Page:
There was a quote on the wall from Sitting Bull. I wish I had written it down, but the gist is that the Indians had been forced to give concession after concession on territory, laws and customs, but that "the White Man would not be satisfied 'til every last one of us has perished from the earth."
The Holocaust of World War II was still fresh in my mind, having several months ago visited the Nazi death camp at Auschwitz. Though it had occurred to me before, the Cody museum really drove home how little we as a nation have come to terms with this period. We fought a war over slavery, revisited in the civil rights marches of the 1960s. But we are largely silent about the treatment of the Indian. In school, we talked much more of the plight of the Jews in Europe than the condition of Native Americans here at home.
Where once they were plentiful in this part of the world, I can't recall seeing a single one during my visit. We can split hairs over whether the actions of our government constituted genocide. But surely we can do a better job in our schools of portraying, without propaganda or whitewash,the details of this ugly chapter in our history.
The next day, we visited a complimentary, but entirely different, take on this era called the Historic Trail Town. It's a bit random, but somehow they've taken log cabins, wagons, firearms and other relics and re-assembled them as a one-stop tribute to frontier life. While it's a hodgepodge, the place is very tactile. That's the way I like to see history -- buildings you can walk into and relics displayed the way they were rather than locked beyond glass cases. The 25 buildings, dating from 1879 to 1901, include a schoolhouse, trapper's cabin, general store and saloon. The latter, by the way, is the Rivers Saloon, once frequented by the likes of the Sundance Kid; there are bullet holes in the wooden door from the many gun battles started there. We also saw the hideout of the Hole in the Wall Gang, which included Sundance and other outlaws, as well as the cabin of Curley, the Crow Indian scout of General Custer who survived the battle of Little Big Horn. The western end of the Trail Town includes a number of graves. Among them is the grave of the notorious John Jeremiah "Liver Eating" Johnston, who is believed to have earned his nickname by killing, scalping and eating the livers of the Indians who killed his wife.
From there, we began our way back to Yellowstone. This time, however, we made a detour to the northeast in order to enter the park via the breathtaking Beartooth Highway. I'd read that Charles Kuralt called it "the most beautiful drive in America," and it didn't disappoint.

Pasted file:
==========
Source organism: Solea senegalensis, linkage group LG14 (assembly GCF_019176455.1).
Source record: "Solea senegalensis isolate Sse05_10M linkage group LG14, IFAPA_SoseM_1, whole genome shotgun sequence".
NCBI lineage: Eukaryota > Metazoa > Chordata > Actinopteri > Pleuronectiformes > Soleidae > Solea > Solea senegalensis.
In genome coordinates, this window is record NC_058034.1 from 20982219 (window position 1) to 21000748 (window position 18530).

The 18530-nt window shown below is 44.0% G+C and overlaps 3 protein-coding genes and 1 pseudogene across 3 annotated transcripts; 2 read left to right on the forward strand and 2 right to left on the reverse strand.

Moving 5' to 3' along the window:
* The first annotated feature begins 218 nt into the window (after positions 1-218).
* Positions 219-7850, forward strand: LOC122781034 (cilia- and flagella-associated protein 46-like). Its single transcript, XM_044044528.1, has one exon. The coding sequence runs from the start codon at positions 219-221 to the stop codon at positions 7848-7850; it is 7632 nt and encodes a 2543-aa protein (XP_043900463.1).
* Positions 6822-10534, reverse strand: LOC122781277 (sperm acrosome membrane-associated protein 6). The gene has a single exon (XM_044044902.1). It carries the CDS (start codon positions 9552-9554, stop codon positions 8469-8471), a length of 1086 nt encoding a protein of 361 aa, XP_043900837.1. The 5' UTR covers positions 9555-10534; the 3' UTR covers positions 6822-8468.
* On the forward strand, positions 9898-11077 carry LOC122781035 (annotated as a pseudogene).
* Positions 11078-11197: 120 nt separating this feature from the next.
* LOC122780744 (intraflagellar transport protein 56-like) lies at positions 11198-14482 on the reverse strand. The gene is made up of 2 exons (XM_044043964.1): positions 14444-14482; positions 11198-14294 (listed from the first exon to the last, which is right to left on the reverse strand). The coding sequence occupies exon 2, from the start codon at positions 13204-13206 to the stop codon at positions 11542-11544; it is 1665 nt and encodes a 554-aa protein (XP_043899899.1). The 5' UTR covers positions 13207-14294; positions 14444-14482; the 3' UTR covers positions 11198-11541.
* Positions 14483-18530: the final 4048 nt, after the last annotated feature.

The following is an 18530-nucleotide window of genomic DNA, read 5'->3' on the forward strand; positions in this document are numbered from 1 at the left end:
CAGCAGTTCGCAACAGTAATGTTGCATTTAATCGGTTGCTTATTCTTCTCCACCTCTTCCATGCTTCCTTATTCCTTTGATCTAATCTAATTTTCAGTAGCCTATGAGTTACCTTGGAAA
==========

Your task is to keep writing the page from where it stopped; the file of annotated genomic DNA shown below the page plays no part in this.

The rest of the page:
I've taken roads that go under the mountains or alongside them. But this was my first time on a road that trailed through a mountain's highest elevation. The highway reaches heights of 10,947 feet and is the highest road in the Northern Rockies. The Beartooth traces a series of steep zigzags and switchbacks, rising from 5,200 to 8,000 feet in a matter of 12 miles, all in the most daring landscapes, with glaciers and patches of snow along the way.
Our destination for the day was a hike into the wildlife-rich Lamar Valley, which is rightfully dubbed "America's Serengeti." At this time, I should point out that while I like to hike, I am by no means an expert. I have never taken an overnight hike, for example, nor have I been anyplace so wild that it required a bushwhack. This hike was labeled "moderate" -- good for our speed -- and once again, it was a gorgeous day, sunny with a cool breeze.
Now, I know that markers consisting of a pile of stones are important in hiking. They even have a name, which I don't remember. In addition to not knowing the name, more importantly, I don't know what they signify. Thus, when my father and I reached a fork in the road, and I saw the stone pile on the path leading to our left, I assumed that meant the left path was the way to go.
I was wrong.
About an hour later, after coming to a dead end, we were back to the fork. (Note to self: Next time you see that pile of stones on a hike, don't go that way.) Now confident that we were heading in the right direction, we soon came upon a sight that gave us pause. In the tall grass lay an animal skeleton. Picked clean to the bone and gleaming in hot sun, it was probably the remains of a young calf. Did I mention that there was not a single other hiker in sight?